and the bequest included in gross income,
therefore taxable income? Why or why not?
43
Homework Prob 4: Bequests & Gifts
• Because Sam provided names of potential
customers to a metal manufacturer, it
provided Sam with a new Cadillac, which he
was not expecting. Is Sam taxed on the
Cadillac’s FMV? Why or why not?
44
Homework Prob 5: Gifts From
Employers
• Alice was surprised when her employer gave
her a Rolex watch.
• Does Alice have to pay tax on the FMV of the
Rolex?
• Why or why not?
45
Homework Prob 6: Gifts From
Employers
• Apple Corp’s tax exempt Charitable
Foundation awarded a $1,000 grant to each of
its 10 Apple employees because they were
suffering from financial hardship
• Are the amount of the grants Apple’s
employees received gifts or compensation?
• Depending on your answer, would the
amounts be included or not included in the
employees’ income?
46
Sec 108: Gross Income: Cancellation of
Debt Income (COD Income)
47
Sec 108: Gross Income: Cancellation of
Debt Income (COD Income)
Sec 108: COD Income Rule: If a taxpayer’s debt is
paid another or a creditor forgives it, the amount of
the debt that discharged (forgiven) is included in
gross income
Exception: BUT, if the debt was discharged
(forgiven) in 1 of the following events, the amount
of the forgiven debt is not gross income:
1. Debt was discharged in title 11 case (taxpayer
files for bankruptcy) OR
2. Debt was discharged when taxpayer was
insolvent, but had not filed for bankruptcy
48
Sec 108: Concept of Cancellation of Debt Income
(COD Income)
• Taxpayers are not taxed on borrowed amounts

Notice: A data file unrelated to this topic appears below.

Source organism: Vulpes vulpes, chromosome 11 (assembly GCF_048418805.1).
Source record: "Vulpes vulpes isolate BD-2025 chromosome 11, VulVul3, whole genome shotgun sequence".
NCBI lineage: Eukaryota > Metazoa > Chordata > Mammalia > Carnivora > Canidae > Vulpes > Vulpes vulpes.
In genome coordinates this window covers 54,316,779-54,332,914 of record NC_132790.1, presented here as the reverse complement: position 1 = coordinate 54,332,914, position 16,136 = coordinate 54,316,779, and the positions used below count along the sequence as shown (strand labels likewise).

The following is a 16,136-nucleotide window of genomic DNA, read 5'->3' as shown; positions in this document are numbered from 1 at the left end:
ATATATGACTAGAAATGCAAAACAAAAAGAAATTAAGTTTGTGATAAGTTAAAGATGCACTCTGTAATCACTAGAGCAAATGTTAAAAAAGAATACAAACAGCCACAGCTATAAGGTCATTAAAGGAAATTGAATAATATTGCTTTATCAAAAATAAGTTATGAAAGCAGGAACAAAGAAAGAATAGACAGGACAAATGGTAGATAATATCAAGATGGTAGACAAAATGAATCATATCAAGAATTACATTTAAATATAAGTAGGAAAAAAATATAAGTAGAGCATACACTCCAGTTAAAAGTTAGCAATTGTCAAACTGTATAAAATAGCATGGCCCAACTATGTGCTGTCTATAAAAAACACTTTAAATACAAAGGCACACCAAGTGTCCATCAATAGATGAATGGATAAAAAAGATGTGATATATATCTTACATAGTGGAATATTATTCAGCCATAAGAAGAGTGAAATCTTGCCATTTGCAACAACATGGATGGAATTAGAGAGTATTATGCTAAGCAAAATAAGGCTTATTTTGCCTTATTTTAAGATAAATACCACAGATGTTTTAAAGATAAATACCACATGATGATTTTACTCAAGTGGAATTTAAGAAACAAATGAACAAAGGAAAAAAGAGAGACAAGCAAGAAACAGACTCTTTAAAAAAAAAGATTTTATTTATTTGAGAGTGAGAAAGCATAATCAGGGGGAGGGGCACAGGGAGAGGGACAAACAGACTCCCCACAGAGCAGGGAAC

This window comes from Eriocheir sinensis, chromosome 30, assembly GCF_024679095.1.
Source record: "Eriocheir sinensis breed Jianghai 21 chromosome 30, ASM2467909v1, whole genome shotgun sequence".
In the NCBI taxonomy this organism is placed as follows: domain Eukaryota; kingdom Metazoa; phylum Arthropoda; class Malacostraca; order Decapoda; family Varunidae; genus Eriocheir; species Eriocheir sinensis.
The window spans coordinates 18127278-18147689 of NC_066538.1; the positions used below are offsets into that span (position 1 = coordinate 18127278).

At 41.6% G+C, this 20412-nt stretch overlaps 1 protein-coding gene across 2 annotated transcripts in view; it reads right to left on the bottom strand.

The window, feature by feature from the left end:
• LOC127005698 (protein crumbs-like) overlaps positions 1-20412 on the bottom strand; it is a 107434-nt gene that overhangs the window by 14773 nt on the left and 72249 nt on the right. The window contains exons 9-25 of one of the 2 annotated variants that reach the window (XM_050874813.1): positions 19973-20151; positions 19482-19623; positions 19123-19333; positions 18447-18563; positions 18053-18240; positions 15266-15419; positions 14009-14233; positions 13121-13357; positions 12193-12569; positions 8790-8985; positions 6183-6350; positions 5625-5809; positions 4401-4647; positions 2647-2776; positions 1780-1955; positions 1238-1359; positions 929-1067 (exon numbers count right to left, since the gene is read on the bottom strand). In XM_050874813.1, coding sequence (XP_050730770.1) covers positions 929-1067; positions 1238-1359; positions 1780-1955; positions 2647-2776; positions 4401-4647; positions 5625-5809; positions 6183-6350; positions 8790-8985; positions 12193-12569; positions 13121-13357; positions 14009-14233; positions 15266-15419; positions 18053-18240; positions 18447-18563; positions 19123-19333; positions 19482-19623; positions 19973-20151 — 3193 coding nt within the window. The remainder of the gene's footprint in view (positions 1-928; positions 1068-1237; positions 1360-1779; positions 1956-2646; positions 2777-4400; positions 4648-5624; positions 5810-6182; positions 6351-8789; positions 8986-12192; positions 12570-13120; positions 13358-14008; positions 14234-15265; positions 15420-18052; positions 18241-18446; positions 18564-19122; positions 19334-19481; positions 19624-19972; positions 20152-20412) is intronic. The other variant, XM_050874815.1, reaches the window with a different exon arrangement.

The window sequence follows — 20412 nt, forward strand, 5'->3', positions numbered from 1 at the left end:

on the theory that the obligation to repay the
loan offsets the amount borrowed
• But, if the debt is forgiven (discharge of
indebtedness) it is an accretion (increase) to
the taxpayer’s wealth, because the taxpayer
does not have to pay back the debt
49
COD INCOME EXAMPLES
• What are the tax consequences if after June
borrowed $100,000 from Comerica Bank in 2000
to start her business, the bank discharged
$80,000 of the loan in 2001?
• Would your answer change if June filed for
bankruptcy in 2001 and as part of the bankruptcy
proceedings, Comerica agrees to discharge
$80,000 of the loan?
• Would your answer change if instead of filing for
bankruptcy June’s business was instead
insolvent?
50
Homework Prob 7: Debt Forgiveness
(COD Income)
• In order to buy a boat, Clay took out a bank loan for
$10,000 in March 2014.
• After he made a $1,000 payment on the loan, Clay lost
his job and could not pay the balance on the loan
• The bank agreed that Clay did not have to pay the
remaining $9,000 on the loan
• Does Clay include in his gross income the $9,000 of the
$10,000 that he does not have to pay as discharged
debt income? Why or why not?
• Would your answer change if Clay had filed for
bankruptcy? Why or why not?
2016
51
EX: Taxable COD Income or Non
Taxable Gift?
• Tom loaned his daughter, Jane, $10,000, which was
evidenced by a note to help her purchase a car.
• Jane paid $1,000 of the $10,000 loan to her father in
March 2014.
• When Jane married in April 2014, at the wedding
reception, her father told Jane that she did not have to
pay the $9,000 balance on the loan because he was
tearing up the note as a wedding present
• Does Jane include in her gross income the $9,000 of
the $10,000 that she does not have to pay as
discharged debt income? Why or why not?
52
Sec 108(f): Gross Income: Forgiveness of
Student Loans
53
COD INCOME & STUDENT LOANS
54
Sec 108(f): Gross Income: Forgiveness of
Student Loans
Sec 108(f): Student Loan Forgiveness:
• Rule: the amount of a taxpayer’s student loans that are
discharged (forgiven) is taxable income
• Exception 1: If a student dies or becomes totally and
permanently disabled, their student debt income is
forgiven, the forgiven amount is not taxed
• Exception 2: the amount of a taxpayer’s student debt
that is discharged is not taxed if the debt was forgiven
because the taxpayer participated in government or
private programs such as Teacher Loan Forgiveness
Program & National Health Service Corps Program (see
slides below)
55
Sec 108(f): Gross Income: Student Loan
Forgiveness
Qualifying government programs:
• Teacher Loan Forgiveness Program: If taxpayers teach
full-time for 5 complete and consecutive academic
years in certain elementary and secondary schools and
educational service agencies that serve low-income
families, then a portion of their student debt is
forgiven and is not taxed
• National Health Service Corps Program: Same rule as